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Photo of Dr Niall Allsopp

Dr Niall Allsopp

Lecturer in Early Modern Literature (E&R)

6365

01392 726365

I specialize in literature of the seventeenth century, and particularly the English Revolution. I am interested in how literature negotiates ideas of sovereignty, political obligations, public rituals, and social cohesion in a period when such concepts were radically tested.

My book Poetry and Sovereignty in the English Revolution was published by Oxford University Press in 2020.

Writers I am particularly interested in include: Andrew Marvell, Thomas Hobbes, John Dryden, Margaret Cavendish, Robert Herrick, Abraham Cowley, William Davenant, and John Milton.

Since completing my D.Phil. at Oxford in January 2016, I have taught literature in the period 1550-1830 at Oriel College, Oxford, first as Graduate Teaching Assistant, and latterly as Departmental Lecturer. I moved to Exeter in 2017 on a Leverhulme Early Career Fellowship; as of 2018 I am now a full Lecturer at Exeter.

Research interests

My current research explores how writers fashion political and communal allegiance in the mid-seventeenth century.

One abiding interest concerns how writers are involved in articulating ideas of emergency and necessity. These key terms shaped the politics of crisis in the 1630s and 1640s, but which have to be imagined and defined through rhetoric (but also through poetry and drama). Writers involved here include John Milton, Edmund Waller, and John Denham.

 

My other ongoing project asks how ideas of social belonging were forged through the experience of public ceremony in the period. This study will focus on non-dramatic performance texts--especially poems and speeches--designed to proclaim communal identity on ceremonial occasions. A pilot study, on the wedding poems of Robert Herrick, won the Review of English Studies essay prize in 2016.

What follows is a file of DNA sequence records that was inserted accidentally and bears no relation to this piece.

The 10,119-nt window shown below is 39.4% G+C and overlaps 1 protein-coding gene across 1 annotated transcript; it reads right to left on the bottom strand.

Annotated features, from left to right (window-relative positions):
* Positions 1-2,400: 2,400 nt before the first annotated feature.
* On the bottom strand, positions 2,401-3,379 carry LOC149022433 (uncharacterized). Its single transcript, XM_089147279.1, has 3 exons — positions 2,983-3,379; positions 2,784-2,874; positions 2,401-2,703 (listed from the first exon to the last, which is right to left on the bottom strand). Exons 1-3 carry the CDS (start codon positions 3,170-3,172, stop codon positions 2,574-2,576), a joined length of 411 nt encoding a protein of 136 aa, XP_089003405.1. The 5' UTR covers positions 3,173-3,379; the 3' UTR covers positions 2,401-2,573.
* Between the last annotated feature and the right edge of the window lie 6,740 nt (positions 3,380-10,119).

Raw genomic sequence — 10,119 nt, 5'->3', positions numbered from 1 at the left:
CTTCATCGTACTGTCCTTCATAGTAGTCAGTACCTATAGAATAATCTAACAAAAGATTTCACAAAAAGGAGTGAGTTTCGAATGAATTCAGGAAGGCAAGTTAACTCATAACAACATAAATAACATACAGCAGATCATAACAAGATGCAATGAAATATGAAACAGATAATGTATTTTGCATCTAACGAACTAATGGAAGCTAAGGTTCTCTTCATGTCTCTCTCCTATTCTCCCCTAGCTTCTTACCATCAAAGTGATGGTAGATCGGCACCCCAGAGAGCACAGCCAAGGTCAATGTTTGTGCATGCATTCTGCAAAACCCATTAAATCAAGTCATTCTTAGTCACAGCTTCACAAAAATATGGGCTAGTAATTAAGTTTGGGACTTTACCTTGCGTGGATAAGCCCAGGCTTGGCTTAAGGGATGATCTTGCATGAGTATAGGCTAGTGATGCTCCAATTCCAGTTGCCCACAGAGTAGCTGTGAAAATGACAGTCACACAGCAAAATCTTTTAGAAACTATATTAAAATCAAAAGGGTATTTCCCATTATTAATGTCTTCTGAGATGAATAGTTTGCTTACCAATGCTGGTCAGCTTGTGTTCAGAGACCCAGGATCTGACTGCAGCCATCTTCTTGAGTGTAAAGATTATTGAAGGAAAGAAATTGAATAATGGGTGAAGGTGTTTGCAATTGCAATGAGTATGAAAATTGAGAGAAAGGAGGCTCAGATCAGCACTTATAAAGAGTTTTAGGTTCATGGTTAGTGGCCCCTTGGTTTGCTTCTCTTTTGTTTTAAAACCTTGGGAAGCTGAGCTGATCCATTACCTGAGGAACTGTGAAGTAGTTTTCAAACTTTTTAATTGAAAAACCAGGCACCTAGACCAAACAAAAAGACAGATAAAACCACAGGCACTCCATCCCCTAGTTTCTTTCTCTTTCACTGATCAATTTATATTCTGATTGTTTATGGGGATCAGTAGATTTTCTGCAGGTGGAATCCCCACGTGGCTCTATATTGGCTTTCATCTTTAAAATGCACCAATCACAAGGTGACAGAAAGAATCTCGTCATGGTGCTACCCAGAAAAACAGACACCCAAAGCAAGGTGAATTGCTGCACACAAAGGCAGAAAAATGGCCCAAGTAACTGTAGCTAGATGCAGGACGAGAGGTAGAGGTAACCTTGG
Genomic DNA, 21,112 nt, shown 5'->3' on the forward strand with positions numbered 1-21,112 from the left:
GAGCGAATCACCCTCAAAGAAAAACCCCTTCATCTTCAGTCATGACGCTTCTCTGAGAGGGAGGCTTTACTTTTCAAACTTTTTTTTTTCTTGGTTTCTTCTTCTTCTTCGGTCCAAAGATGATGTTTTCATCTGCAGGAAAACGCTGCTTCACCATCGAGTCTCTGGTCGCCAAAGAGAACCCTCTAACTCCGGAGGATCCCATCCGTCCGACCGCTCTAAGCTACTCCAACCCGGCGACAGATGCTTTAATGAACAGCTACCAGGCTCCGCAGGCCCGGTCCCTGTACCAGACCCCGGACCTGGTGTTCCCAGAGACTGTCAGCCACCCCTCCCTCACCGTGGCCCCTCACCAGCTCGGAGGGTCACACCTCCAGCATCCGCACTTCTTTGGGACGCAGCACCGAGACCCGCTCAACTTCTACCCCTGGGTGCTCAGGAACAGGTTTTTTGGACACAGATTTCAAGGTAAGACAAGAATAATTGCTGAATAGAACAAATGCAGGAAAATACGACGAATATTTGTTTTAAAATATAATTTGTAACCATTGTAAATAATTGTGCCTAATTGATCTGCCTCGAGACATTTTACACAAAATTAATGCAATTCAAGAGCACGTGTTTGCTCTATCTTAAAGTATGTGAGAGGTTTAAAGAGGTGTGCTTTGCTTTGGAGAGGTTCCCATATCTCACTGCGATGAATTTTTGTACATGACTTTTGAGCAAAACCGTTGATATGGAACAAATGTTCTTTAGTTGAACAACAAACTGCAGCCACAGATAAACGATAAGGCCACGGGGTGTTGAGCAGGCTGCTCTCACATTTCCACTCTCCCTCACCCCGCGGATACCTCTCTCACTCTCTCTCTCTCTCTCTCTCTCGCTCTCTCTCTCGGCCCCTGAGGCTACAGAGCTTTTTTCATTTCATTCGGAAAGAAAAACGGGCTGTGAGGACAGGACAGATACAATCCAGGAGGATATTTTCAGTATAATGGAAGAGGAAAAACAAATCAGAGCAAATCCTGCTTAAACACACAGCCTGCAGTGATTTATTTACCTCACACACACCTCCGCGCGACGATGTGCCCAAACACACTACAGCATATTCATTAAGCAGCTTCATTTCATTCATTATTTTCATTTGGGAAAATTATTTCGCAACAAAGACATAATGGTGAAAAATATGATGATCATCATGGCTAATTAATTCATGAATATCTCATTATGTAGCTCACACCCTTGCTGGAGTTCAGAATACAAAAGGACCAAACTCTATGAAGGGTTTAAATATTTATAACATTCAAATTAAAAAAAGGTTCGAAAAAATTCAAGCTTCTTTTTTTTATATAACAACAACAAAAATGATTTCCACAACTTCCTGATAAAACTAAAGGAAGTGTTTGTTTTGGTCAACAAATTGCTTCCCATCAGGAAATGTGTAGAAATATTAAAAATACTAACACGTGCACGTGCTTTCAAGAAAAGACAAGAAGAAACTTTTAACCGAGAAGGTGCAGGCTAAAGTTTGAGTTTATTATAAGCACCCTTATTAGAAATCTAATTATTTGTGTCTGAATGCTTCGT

My first book, published in 2020, is entitled Poetry and Sovereignty in the English Revolution. It explores the representation of sovereignty and obligations in poets who moved away from royalism following the defeat of Charles I in 1649. It sets out new readings of key works by Andrew Marvell, Margaret Cavendish, John Dryden, William Davenant, and Abraham Cowley, and charts their interactions with the ideas of Thomas Hobbes. The book derives from research originally undertaken for my doctoral thesis, but substantially expanded and revised while I held a Departmental Lectureship at Oxford, and a Leverhulme Fellowship at Exeter.

I organised a major conference on 'Literature and the Early Modern State', held in Cambridge in April 2019.

Teaching

I currently convene and teach on the module Renaissance and Revolution (EAS2080), exploring the intersections between poetry, drama, and political power--and the radical upheavals this underwent--during the seventeenth century.

I offer a third-year module, Politics and Performance: Drama in the Civil War and Restoration (EAS3193). This module explores how politics is performative, and how performance is political, while surveying the survival, transformation, and rise of theatre in the Civil War and Restoration.

I also teach on Life and Death in Early Modern England (EAS3179), exploring representations of the life-cycle and social life, primarily in early-modern drama.

I welcome discussions about undergraduate dissertations on any subject relating to early-modern poetry and drama, but especially relating to Milton, Marvell, the Civil Wars, Restoration drama, early-modern religion and political philosophy.

Other modules I teach on include Rethinking Shakespeare (EAS1041) and Academic English (EAS1040).

Modules taught